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March 5, 2019

Mia & the Llama (one of our former Fair Trade+ Gallery associates in Peru)

What is it about llamas that's captured our hearts so? Is it those gentle, lushly lashed eyes? Their exotic roots from far-away lands? Or is it their take-no-guff "look at me wrong and I'll spit" attitudes that we admire?

Whatever it is, the popularity of llamas can't be denied. They're everywhere! For a while now, we've had their smaller cousins, the alpaca, made with real Peruvian alpaca fur, in our Fair Trade+ Gallery. Now, they've migrated to several rooms throughout the store. 

About Llamas

Llamas are South American relatives of the camel. Though llamas don't have a hump, the family resemblance is pretty strong. 

Planters in our Conservatory

For centuries, the peoples of the Andes Mountains have used llamas as pack animals. The maximum weight a llama can hold is 28% of its body weight, though that much can only be sustained by the animal for short distances. Generally, it's recommended to only saddle them with 20% or less of their weight. At an average adult weight  of 290-440 pounds, that means a carry limit of 58-88 pounds, so riding them is out of the question.

Llama Wine

Llama Old Vine Blend from Argentina. In The Little Traveler's Wine Room.

Other South American Camelids

Pillows in our Linen Dept.

People often confuse llamas with alpacas. What's the difference? For one thing, whereas llamas are primarily pack animals, alpacas are raised for their wool. Physically, you can tell the difference between the two by:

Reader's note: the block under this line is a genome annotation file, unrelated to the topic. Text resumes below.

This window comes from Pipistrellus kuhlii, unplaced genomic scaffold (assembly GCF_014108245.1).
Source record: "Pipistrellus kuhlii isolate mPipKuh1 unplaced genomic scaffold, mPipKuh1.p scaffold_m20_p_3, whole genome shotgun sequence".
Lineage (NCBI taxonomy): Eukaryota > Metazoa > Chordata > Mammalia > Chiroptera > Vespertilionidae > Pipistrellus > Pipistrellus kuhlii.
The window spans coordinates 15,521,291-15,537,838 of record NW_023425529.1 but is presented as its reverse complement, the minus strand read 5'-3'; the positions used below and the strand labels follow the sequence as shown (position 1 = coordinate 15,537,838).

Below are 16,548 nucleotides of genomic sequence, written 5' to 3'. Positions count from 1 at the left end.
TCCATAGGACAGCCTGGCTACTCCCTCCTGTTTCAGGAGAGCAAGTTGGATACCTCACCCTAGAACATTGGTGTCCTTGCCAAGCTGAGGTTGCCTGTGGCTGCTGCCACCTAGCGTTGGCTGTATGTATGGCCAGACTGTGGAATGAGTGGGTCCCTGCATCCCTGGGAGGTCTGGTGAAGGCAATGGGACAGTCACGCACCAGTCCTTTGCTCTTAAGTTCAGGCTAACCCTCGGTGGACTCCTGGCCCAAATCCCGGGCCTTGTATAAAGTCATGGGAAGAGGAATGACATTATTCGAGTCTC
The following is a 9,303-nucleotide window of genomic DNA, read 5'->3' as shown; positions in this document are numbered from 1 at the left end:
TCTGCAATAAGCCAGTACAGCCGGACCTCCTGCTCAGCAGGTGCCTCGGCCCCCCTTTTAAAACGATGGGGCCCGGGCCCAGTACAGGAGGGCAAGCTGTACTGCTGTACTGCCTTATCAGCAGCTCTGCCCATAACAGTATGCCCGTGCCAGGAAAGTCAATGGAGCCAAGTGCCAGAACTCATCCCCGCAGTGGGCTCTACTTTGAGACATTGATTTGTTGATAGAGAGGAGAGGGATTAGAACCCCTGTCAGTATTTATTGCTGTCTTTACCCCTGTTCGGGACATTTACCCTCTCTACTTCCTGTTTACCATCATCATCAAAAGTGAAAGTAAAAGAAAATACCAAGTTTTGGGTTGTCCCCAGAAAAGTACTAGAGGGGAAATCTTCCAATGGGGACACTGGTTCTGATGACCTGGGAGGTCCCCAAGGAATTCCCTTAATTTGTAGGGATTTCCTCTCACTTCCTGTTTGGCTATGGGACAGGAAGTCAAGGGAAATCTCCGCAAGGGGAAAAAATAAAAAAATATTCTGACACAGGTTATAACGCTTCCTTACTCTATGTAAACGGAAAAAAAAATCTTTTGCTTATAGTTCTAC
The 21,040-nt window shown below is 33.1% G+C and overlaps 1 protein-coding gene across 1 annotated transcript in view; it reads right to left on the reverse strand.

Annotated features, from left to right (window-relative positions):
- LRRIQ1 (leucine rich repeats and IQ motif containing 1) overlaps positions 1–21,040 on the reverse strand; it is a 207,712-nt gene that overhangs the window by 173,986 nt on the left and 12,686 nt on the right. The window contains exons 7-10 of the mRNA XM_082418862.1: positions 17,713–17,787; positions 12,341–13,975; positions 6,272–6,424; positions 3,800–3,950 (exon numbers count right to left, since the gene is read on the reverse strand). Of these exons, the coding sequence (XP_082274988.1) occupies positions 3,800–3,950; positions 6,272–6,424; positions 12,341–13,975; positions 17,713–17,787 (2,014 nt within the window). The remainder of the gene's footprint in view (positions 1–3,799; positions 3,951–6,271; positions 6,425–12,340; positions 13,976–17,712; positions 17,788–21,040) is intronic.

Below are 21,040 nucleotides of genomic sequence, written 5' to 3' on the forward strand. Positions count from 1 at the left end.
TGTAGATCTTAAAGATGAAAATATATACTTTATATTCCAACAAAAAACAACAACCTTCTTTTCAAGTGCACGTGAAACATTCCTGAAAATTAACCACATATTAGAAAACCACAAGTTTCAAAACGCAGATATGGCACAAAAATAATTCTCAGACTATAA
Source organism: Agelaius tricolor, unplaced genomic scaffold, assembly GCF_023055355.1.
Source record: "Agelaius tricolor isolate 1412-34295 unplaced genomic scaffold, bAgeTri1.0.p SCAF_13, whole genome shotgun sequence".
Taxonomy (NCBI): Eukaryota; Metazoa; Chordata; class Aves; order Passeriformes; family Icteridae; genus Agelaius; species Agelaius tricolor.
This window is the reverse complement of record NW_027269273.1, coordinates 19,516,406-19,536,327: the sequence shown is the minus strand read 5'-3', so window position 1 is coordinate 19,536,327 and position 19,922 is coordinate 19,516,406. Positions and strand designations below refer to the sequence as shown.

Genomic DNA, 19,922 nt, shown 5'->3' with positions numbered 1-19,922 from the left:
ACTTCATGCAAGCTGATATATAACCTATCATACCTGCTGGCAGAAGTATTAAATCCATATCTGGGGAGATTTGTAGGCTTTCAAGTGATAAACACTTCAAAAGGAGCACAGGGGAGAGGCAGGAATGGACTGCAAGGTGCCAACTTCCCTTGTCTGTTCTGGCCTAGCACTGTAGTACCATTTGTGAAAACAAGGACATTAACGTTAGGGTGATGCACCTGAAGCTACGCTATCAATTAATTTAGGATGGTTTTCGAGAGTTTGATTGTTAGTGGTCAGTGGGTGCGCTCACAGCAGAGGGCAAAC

1. Height. Llamas are much taller—42"-46" at the shoulder versus 34"-36" for alpacas. 
  2. Ears. Llamas have longer, banana-shaped ears while alpacas have shorter, straighter, triangular ears.
  3. Faces. Llamas have longer faces; alpaca faces are blunter—like a smooshed in llama face.

Male llamas and female alpacas can crossbreed. Their offspring is called a huarizo, which is much smaller than a llama with longer fur and is sterile.

How can you tell these cuties in our Toy Room are llamas?

Both llamas and alpacas are domestically raised, but there are also two types of wild camelids in  South America: guanacos and vicuñas. Guanacos are mostly found in Argentina, but can also be spotted in the high plains and mountains of Peru, Chile, and Bolivia. The largest population of vicuñas is in Peru. Both species of wild camelids are more slender than their domesticated cousins, and both are prized for their fine wool, which is considered to be on par with cashmere.

Llamas, Alpacas & Vicuñas in our Fair Trade+ Gallery


Llamas are thought to be the domesticated form of the guanaco, while alpacas are domesticated descendants of the vicuña. Rescued from extinction by conservation efforts in recent decades, the vicuña is the national animal of Peru and appears on the country's coat of arms.

Llama Clock

Llama Clock in our Gift Galleries

What Do They Have in Common?

  • Llamas, alpacas, guanacos & vicuñas are all herbivores.
  • They all have 2-toed feet with soft pads for better grip.
  • They all have 3-chambered stomachs (unlike cows, pigs, etc. which have 4-chambered stomachs).

One more thing they all have in common—they're downright adorable.

Llama Mugs

Llama Mugs in Housewares

Little Traveler
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